Law School Discussion

taft law school


Re: taft law school
« Reply #10 on: January 18, 2012, 06:50:12 AM »
I disagree with the negative comments about Taft Law School. I currently attend and love it.

Are you doing their structured or independent format?

Re: taft law school
« Reply #11 on: January 18, 2012, 12:26:18 PM »
I'm doing the JDAT. All of their programs are structured. In my program I interact with my classmates on discussion boards. My classmates are from all over the country. It seems like most of my classmates have their Masters. There are a couple PHDs. I myself have 2 Masters. But I literally just started Jan 2 and I am very happy with everything that I have learned so far in this small amount of time.

They provide many resources and the website the students use is state of the art. This is coming from someone that has worked on large government and fortune 50 websites. There are videos, study resources, ebooks, and your courses content.

As far as practicing law, my background is in design, web development and information systems security and I plan on getting into Intellectual Property.

The 2 instructors that I've had so far, 1 is an attorney and the other has their JD. They are active on the discussion board and post great insightful and useful information a couple days a week. They answer many student questions.

As far as the law, you have to study the law and cases to learn it. This is what I'm learning. I used to think you looked up a law and you do a couple more things and that's that. I was way wrong and there is so much more to it. Our legal system is like no other and it's beautiful thing. But I have been reading a lot. I really enjoy it and would recommend it to anyone.

A lot of people say that a Non ABA degree isn't worth it but I disagree. You can practice in California or Wisconsin and most states you can apply for a waiver. As far as biglaw jobs...I'm not interested. I think a more strategic opportunity would be to start your own company. I'm fortunate to already have a sports doctor as a web client and since letting him know that I started law school I have been assisting him with his patents.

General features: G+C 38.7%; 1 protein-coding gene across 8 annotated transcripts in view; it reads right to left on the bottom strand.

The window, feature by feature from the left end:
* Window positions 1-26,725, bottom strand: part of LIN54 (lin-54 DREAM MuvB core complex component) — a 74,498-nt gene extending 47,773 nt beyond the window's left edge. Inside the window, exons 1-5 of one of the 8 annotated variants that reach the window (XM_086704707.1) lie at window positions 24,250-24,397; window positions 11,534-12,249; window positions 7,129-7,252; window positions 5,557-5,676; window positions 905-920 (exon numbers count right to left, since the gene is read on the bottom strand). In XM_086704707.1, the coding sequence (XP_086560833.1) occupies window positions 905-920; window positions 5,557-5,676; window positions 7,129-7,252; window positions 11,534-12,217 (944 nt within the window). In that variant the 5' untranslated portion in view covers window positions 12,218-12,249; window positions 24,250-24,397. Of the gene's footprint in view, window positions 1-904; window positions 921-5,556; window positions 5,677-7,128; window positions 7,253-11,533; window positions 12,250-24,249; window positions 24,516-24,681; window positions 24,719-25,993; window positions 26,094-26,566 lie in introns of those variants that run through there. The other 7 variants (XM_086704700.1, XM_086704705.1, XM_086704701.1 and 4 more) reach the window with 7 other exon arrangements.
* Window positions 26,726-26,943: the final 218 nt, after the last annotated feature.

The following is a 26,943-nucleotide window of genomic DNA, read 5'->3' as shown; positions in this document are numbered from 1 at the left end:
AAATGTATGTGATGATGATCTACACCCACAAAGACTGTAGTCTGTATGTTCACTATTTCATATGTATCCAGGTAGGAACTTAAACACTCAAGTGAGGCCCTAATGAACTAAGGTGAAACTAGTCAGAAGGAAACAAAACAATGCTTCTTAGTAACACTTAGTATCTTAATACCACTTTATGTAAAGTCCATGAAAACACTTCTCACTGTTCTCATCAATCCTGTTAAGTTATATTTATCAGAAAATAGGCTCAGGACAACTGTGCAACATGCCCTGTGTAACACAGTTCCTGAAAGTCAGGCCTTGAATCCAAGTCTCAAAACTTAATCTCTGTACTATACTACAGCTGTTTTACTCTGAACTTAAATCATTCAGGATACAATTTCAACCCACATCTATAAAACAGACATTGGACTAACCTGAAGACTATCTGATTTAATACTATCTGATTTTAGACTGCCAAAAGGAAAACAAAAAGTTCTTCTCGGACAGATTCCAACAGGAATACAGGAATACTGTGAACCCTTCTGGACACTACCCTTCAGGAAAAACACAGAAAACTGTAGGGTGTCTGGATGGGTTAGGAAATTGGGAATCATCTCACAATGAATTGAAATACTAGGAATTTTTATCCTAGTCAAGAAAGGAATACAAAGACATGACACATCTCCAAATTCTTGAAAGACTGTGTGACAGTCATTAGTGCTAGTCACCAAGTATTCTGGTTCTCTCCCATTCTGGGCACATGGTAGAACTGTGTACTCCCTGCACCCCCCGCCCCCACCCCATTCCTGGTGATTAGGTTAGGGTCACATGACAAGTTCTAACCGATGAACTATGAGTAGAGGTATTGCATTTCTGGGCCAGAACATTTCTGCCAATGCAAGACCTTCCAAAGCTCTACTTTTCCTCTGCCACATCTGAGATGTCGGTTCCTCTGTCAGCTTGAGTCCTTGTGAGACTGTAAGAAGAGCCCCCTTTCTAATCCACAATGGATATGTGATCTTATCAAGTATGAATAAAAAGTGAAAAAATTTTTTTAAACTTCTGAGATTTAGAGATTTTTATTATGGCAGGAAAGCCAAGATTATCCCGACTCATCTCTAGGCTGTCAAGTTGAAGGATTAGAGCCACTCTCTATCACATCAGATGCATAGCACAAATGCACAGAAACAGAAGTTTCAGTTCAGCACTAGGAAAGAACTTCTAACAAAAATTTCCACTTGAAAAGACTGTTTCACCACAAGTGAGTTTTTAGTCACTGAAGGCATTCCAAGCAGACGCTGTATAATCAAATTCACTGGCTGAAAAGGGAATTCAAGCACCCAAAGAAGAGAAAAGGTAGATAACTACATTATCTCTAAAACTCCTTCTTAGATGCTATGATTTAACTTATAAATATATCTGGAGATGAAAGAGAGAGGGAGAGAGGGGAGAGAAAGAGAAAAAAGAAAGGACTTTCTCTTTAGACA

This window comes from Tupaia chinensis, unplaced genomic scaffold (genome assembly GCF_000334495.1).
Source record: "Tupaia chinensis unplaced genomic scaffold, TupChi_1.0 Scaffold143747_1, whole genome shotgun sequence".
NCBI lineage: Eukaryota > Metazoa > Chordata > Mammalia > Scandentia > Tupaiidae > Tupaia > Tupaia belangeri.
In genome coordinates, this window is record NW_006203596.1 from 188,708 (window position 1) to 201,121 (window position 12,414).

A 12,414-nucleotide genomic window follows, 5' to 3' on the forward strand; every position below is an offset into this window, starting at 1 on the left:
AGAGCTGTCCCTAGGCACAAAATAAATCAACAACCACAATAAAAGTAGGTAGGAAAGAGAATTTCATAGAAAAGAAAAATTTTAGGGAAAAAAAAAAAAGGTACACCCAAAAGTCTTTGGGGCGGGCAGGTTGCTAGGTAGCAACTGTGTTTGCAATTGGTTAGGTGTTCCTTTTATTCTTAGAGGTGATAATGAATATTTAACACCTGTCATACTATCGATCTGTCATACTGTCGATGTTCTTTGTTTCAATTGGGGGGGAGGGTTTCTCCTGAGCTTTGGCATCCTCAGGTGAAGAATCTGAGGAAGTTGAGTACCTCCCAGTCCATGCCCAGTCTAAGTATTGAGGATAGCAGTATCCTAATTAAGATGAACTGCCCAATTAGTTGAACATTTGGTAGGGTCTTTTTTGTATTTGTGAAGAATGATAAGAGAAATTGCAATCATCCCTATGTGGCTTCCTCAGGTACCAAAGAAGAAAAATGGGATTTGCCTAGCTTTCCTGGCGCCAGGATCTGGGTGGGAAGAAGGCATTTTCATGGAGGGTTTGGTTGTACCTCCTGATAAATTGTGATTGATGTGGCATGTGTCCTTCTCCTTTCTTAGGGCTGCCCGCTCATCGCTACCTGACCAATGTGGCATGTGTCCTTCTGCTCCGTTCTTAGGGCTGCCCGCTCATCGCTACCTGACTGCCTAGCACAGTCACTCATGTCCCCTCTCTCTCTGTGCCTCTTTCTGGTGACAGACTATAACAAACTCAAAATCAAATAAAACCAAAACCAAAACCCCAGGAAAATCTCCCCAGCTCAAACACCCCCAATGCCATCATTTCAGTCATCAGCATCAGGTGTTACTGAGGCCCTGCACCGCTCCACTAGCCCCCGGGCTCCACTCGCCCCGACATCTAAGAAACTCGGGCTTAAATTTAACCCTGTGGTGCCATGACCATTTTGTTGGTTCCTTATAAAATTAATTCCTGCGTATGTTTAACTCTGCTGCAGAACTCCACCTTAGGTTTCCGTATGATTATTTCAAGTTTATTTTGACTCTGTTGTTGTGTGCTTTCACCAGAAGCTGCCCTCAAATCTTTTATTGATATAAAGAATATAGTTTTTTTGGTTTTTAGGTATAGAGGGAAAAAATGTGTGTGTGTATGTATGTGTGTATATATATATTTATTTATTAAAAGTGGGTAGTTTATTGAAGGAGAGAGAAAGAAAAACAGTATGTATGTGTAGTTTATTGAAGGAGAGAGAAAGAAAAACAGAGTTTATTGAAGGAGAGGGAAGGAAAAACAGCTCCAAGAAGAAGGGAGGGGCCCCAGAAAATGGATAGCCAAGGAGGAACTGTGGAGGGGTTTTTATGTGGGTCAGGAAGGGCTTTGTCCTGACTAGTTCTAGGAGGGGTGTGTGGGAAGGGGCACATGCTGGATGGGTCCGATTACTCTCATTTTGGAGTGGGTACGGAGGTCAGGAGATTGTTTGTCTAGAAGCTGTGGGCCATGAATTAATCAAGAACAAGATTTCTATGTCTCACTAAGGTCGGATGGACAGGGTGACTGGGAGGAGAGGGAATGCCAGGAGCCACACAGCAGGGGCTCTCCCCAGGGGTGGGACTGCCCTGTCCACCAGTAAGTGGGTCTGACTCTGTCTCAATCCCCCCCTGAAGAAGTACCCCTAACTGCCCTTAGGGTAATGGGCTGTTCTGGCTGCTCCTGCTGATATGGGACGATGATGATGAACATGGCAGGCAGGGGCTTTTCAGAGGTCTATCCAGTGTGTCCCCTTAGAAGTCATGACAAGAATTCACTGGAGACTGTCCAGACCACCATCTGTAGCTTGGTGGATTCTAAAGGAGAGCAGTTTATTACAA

I was also able to get financial aid which is great and I included my trip to take the baby bar in my aid so that is covered. It also covers books. I think it is a perfect fit for what I am trying to do and that is to continue to work for myself and have knowledge of the law to protect me in my efforts. I mean if you have a skill and just the JD and ambition, the possibilities are endless. Go for it. Trust your gut.


Re: taft law school
« Reply #12 on: January 18, 2012, 02:04:01 PM »
Structured was a bad word choice; I meant telecommunication or independant, I suspect you're doing it telecom.

Re: taft law school
« Reply #13 on: January 30, 2012, 05:39:06 PM »
Structured was a bad word choice; I meant telecommunication or independant, I suspect you're doing it telecom.


I'm doing Telecommunications. I started in January and just finished intro to law. I learned how to brief a case, learned a lot of new words: shepardize, stare decisis, statutes, burden of proof, et cetera. The classes change throughout the year and it is organized in weeks. Last week was intro to law and legal writing. This week and next week is Torts. Then the following is I believe contracts.

I like it. If you have an interest in law and hold a Bachelors degree, go for it.

Re: taft law school
« Reply #14 on: April 02, 2013, 06:23:42 AM »